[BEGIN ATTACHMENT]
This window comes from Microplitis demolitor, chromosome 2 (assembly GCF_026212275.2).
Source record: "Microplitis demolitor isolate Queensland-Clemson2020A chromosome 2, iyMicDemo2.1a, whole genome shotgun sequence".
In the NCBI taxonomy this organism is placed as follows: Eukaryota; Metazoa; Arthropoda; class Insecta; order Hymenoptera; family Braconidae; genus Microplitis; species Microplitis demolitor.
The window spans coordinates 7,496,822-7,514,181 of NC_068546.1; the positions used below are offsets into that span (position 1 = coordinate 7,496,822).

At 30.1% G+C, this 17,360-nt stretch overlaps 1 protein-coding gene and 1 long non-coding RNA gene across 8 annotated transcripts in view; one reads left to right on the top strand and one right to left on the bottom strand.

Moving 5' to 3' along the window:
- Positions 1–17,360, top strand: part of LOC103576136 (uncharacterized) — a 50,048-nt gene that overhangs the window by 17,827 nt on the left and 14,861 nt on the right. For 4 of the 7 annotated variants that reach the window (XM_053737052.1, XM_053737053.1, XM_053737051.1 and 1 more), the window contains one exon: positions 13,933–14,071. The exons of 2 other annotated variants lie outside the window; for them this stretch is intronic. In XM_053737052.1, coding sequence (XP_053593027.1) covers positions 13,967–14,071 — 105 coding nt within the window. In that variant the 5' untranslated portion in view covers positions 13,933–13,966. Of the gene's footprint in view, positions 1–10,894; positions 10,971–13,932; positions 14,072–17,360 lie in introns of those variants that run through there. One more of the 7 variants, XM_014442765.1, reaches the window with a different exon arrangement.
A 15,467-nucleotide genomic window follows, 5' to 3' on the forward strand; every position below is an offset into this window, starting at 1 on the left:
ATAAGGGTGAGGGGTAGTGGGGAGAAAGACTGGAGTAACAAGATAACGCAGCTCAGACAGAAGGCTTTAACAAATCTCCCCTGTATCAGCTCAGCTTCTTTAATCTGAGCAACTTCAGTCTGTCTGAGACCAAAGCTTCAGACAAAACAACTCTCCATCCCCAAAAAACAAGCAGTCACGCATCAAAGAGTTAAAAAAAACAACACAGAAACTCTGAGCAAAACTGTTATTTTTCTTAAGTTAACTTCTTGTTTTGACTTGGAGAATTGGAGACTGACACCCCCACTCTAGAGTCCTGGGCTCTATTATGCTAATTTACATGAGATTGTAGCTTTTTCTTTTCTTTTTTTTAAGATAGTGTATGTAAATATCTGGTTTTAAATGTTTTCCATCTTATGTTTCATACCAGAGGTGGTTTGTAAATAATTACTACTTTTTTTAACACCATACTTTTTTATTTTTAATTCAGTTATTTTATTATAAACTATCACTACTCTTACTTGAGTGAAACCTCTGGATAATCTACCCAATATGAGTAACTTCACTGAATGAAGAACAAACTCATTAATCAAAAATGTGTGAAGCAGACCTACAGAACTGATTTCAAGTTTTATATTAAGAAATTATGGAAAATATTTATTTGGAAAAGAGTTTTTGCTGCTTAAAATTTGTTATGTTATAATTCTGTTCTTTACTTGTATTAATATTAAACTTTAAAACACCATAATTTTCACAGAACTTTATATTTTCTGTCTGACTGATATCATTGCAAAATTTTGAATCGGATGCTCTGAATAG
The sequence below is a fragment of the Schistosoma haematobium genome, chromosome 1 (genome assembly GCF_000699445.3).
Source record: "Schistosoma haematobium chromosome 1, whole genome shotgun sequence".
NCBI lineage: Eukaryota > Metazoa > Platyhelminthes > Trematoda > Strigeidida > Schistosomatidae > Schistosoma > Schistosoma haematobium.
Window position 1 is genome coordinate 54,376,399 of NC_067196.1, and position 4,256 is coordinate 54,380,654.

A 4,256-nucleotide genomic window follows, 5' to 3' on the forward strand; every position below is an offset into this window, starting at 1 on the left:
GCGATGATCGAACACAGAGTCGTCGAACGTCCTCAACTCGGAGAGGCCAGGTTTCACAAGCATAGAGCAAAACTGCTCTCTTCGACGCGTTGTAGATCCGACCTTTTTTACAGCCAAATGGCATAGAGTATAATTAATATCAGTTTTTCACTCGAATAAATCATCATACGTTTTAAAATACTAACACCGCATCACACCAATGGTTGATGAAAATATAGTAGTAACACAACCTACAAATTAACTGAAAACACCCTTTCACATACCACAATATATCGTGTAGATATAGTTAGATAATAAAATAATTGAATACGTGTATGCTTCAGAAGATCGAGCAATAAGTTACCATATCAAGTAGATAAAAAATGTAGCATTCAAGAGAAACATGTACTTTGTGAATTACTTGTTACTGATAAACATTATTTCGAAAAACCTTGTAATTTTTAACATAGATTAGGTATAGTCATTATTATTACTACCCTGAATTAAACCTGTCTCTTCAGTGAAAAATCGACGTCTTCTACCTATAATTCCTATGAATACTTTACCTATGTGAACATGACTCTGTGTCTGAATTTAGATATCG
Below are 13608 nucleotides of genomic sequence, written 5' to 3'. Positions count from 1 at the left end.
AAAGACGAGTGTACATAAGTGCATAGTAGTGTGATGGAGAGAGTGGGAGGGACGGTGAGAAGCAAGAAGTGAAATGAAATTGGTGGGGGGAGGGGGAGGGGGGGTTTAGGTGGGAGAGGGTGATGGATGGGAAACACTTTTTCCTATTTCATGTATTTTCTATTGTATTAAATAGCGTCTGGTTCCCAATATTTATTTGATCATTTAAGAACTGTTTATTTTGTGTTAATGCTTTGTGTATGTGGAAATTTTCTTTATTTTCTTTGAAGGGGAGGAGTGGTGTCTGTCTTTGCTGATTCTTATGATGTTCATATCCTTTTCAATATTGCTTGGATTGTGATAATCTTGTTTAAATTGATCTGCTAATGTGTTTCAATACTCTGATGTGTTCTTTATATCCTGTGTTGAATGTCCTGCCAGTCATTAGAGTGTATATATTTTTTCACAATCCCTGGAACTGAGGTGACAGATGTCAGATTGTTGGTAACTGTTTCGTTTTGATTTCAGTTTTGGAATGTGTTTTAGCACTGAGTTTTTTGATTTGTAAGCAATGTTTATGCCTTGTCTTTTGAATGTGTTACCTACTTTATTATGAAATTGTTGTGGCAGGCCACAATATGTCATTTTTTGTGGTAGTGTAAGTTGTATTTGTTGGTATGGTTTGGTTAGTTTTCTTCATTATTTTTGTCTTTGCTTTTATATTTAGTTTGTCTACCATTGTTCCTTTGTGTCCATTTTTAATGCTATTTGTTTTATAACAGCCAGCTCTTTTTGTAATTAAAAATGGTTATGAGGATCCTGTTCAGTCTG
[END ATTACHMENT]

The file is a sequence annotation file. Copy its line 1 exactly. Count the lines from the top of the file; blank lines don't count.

This window comes from Microplitis demolitor, chromosome 2 (assembly GCF_026212275.2).